In 1999, Satoshi Kon released his first feature, Perfect Blue, into U.S. theaters. The film would mark the beginning of an illustrious yet tragically short career of animated films that tapped into societal obsession and isolation, themes that still resonate today. Kon’s work, especially Perfect Blue, dove into what it means to have two personalities: one presented to the public and the “real” self.
Released at the cusp of widespread Internet usage, Perfect Blue anticipated how the online space would be used to manipulate and scare people, especially through stalking. Kon also addressed growing concerns around otaku, or young people who are obsessed with some aspect of pop culture, and how their obsessions could only be fueled by the access granted by the Internet. In 2019, Kon’s film is more relevant than ever: every celebrity’s action is scrutinized, women with an online presence are thought of as commodities, and everyone has two personalities to juggle day in and day out.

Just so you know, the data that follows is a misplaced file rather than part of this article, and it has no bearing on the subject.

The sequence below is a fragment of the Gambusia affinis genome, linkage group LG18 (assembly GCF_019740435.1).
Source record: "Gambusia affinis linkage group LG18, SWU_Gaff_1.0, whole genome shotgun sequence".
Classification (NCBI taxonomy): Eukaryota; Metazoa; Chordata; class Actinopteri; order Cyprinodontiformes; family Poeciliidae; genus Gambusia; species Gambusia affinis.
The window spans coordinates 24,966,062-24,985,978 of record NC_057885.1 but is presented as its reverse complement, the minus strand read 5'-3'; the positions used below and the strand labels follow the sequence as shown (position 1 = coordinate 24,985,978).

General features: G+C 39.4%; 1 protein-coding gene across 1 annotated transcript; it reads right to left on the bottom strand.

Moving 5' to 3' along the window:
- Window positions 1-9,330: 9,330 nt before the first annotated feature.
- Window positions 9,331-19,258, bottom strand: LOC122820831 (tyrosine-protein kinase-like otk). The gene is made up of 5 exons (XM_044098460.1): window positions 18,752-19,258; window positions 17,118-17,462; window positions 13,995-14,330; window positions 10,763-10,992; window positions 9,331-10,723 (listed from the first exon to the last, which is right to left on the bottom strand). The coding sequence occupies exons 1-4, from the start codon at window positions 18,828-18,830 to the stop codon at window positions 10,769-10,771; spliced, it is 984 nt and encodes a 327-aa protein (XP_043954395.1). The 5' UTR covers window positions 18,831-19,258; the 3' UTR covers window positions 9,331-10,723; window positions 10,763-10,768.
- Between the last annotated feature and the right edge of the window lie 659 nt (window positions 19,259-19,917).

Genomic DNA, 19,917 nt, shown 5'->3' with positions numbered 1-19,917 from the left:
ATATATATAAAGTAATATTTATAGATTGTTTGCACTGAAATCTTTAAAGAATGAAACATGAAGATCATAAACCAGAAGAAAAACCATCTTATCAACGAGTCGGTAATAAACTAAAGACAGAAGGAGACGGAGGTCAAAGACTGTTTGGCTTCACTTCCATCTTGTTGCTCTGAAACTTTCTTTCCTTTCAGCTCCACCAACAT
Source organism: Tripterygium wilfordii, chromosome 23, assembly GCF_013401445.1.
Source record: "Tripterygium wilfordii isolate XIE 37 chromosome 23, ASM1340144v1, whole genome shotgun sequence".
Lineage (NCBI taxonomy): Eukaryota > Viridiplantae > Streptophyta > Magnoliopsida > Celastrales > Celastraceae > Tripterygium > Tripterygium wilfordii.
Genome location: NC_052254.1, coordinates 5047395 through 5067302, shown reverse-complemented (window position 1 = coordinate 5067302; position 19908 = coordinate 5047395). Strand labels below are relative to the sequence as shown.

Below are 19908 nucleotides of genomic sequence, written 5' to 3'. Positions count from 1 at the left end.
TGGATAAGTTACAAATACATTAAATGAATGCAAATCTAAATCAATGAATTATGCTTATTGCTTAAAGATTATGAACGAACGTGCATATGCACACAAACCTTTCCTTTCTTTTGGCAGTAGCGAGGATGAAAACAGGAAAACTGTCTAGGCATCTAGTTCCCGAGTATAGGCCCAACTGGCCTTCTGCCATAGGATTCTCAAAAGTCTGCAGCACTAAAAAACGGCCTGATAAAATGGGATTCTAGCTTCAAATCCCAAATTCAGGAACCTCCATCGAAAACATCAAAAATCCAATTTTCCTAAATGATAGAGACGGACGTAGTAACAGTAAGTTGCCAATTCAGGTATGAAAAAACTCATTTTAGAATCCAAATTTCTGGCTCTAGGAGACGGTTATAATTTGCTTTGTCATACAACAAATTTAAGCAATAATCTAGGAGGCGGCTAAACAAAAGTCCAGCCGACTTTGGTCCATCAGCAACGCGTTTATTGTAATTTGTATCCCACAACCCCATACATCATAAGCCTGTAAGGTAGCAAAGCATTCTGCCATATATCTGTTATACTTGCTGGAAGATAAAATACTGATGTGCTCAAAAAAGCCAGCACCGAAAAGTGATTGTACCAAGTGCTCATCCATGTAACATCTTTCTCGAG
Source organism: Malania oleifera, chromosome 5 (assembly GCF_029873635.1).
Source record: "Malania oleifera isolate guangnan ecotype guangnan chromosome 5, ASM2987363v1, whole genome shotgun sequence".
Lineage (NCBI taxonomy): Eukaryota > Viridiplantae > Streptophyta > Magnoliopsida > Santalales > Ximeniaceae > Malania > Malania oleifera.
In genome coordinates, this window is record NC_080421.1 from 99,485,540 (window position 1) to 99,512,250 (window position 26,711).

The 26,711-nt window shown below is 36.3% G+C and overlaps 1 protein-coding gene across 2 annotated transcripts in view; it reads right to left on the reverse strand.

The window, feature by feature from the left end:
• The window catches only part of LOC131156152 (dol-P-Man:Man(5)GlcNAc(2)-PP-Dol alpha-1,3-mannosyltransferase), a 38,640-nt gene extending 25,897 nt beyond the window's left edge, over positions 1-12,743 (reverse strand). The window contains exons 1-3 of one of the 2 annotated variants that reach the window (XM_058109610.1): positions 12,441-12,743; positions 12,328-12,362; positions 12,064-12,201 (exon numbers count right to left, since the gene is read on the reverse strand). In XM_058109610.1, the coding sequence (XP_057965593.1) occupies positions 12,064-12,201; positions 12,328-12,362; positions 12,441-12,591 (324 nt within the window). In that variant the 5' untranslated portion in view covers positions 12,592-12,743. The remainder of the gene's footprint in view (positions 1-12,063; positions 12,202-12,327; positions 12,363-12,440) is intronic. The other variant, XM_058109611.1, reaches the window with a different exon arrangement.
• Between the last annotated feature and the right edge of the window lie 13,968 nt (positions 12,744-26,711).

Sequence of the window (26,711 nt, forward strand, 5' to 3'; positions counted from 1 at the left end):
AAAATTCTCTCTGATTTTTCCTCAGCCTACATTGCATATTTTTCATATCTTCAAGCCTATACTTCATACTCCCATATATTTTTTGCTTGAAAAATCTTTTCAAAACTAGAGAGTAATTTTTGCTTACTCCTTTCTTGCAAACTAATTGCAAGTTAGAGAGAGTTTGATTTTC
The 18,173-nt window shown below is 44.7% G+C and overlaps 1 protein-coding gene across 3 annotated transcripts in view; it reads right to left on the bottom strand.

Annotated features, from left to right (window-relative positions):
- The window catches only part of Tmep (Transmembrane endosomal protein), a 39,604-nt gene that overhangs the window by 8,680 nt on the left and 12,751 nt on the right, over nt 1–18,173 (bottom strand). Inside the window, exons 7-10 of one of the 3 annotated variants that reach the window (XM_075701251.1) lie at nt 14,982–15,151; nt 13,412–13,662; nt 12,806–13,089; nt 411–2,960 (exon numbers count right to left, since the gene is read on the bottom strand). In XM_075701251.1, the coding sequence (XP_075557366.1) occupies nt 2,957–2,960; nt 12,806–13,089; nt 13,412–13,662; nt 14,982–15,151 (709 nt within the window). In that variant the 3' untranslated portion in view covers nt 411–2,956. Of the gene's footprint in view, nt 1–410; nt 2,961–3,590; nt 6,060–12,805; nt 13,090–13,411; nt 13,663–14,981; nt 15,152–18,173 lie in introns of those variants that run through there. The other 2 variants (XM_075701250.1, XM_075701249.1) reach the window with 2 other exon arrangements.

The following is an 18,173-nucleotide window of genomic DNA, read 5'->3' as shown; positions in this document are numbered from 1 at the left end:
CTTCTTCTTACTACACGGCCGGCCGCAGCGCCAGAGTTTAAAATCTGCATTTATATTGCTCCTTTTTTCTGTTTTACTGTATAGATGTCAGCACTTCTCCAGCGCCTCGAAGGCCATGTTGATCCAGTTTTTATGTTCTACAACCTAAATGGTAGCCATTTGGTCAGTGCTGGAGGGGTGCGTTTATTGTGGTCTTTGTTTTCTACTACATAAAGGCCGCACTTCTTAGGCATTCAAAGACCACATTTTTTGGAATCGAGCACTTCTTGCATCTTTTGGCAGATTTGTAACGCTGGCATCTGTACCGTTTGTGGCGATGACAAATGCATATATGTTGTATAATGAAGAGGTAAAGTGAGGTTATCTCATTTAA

Perfect Blue follows Mima as she transitions from pop star idol to serious actress. She began her career in the girl group, CHAM, where she attracts the attention of thousands of male fans. But when she leaves the group to pursue a new line of work, those men grow angry. They dissect her acting jobs and chastise her choices. The angriest of all is her stalker, Me-Mania, a repulsive character whose room is plastered with photos of Mima. He creates a blog called Mima’s Room where he pretends to be writing posts by the young woman. Mima, having just received a computer, is learning how to operate the Internet and stumbles upon this site. As soon as she begins reading Mima’s Room — paired with her new role on the crime show Double Bind — her grip on what is real and what isn’t slips away.
Read More – The gut-wrenching predictions of Satoshi Kon’s masterpiece Perfect Blue came true – Polygon